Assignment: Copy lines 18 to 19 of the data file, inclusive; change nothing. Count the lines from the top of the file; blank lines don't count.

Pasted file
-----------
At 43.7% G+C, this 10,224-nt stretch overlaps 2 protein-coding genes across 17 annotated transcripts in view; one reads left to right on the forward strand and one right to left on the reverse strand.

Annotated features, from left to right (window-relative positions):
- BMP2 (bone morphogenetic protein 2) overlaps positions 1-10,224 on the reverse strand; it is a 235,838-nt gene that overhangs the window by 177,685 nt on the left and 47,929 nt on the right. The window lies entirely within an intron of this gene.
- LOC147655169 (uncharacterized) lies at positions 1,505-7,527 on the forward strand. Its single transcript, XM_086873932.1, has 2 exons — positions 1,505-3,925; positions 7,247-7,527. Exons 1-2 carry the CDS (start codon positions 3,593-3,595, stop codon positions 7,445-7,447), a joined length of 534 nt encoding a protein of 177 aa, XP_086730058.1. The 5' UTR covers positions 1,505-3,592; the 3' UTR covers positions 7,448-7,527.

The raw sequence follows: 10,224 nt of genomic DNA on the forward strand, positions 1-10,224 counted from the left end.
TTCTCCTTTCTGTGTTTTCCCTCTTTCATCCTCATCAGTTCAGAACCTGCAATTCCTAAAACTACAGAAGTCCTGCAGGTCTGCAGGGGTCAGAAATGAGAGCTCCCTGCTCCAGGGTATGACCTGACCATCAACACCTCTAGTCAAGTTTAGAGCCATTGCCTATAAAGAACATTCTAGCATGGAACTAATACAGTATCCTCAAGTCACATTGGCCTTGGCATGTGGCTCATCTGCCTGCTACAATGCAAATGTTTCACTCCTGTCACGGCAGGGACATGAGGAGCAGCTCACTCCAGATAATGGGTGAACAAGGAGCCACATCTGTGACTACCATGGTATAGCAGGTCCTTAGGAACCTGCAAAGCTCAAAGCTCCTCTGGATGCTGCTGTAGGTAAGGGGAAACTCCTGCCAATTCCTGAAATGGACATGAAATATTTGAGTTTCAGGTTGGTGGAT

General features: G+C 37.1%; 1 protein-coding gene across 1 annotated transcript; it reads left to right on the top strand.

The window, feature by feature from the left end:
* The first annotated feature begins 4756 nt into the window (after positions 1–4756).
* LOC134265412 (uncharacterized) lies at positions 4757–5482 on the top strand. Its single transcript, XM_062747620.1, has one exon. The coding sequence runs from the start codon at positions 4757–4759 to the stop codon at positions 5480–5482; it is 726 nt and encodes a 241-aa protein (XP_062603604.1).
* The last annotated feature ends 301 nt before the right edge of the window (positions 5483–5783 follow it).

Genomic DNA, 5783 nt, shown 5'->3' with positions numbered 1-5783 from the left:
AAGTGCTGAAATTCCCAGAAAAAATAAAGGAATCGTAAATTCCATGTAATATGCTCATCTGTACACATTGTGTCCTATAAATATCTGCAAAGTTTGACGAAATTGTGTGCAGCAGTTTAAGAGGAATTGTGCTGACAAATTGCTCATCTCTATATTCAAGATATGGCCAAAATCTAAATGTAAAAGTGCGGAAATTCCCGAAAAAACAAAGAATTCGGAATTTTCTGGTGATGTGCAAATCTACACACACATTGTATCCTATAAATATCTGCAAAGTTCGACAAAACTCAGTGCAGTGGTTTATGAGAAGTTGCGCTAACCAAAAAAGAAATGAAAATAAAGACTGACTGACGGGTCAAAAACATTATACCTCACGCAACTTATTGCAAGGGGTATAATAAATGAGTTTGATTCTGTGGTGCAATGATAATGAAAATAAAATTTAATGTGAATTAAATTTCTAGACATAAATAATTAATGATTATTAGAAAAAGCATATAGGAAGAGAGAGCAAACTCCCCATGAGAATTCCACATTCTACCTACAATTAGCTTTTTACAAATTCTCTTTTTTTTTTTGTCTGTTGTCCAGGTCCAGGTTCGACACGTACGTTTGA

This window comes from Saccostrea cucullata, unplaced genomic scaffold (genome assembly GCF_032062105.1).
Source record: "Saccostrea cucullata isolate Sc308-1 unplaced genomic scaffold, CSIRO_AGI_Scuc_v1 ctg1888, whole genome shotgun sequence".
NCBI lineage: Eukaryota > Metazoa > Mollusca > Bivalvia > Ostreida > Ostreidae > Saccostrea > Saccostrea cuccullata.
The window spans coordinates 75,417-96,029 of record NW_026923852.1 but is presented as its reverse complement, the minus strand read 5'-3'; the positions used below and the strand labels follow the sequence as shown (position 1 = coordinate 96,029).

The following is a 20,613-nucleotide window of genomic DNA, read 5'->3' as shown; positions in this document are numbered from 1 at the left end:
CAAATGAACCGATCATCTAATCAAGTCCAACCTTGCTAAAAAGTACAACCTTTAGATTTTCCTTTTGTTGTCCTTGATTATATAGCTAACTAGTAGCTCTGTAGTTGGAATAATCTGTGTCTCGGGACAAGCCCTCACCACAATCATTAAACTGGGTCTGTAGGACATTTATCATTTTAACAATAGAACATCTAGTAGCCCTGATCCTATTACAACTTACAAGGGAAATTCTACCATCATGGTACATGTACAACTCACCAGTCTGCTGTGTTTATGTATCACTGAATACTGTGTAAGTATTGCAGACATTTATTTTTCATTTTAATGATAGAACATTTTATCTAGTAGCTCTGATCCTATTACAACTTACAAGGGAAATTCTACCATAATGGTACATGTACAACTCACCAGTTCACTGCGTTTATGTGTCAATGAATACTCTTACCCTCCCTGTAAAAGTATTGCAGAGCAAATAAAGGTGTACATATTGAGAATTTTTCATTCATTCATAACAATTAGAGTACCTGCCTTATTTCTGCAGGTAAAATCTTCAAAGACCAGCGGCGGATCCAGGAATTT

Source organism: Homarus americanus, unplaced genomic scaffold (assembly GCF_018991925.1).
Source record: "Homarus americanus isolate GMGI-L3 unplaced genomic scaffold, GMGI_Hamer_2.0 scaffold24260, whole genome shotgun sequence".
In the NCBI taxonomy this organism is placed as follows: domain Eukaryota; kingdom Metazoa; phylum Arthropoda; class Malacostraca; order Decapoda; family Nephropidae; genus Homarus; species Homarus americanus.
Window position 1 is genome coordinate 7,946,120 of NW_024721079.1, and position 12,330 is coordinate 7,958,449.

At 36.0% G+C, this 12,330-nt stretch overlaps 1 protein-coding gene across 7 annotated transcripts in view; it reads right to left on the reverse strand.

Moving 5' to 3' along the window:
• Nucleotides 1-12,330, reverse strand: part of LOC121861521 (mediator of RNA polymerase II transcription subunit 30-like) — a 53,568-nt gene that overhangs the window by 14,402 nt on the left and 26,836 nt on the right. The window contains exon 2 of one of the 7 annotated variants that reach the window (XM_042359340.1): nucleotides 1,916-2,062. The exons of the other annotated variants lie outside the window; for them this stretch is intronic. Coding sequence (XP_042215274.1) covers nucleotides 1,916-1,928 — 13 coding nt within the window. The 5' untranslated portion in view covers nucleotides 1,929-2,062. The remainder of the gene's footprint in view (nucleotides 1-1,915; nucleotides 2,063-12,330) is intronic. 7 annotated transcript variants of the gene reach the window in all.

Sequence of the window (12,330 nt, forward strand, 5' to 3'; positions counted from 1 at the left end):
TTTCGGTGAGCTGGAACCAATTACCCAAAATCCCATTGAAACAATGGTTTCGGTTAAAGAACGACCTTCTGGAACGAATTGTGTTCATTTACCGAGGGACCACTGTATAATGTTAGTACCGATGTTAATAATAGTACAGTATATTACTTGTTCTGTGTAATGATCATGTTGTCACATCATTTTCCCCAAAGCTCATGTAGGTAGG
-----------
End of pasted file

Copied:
The following is a 20,613-nucleotide window of genomic DNA, read 5'->3' as shown; positions in this document are numbered from 1 at the left end:
CAAATGAACCGATCATCTAATCAAGTCCAACCTTGCTAAAAAGTACAACCTTTAGATTTTCCTTTTGTTGTCCTTGATTATATAGCTAACTAGTAGCTCTGTAGTTGGAATAATCTGTGTCTCGGGACAAGCCCTCACCACAATCATTAAACTGGGTCTGTAGGACATTTATCATTTTAACAATAGAACATCTAGTAGCCCTGATCCTATTACAACTTACAAGGGAAATTCTACCATCATGGTACATGTACAACTCACCAGTCTGCTGTGTTTATGTATCACTGAATACTGTGTAAGTATTGCAGACATTTATTTTTCATTTTAATGATAGAACATTTTATCTAGTAGCTCTGATCCTATTACAACTTACAAGGGAAATTCTACCATAATGGTACATGTACAACTCACCAGTTCACTGCGTTTATGTGTCAATGAATACTCTTACCCTCCCTGTAAAAGTATTGCAGAGCAAATAAAGGTGTACATATTGAGAATTTTTCATTCATTCATAACAATTAGAGTACCTGCCTTATTTCTGCAGGTAAAATCTTCAAAGACCAGCGGCGGATCCAGGAATTT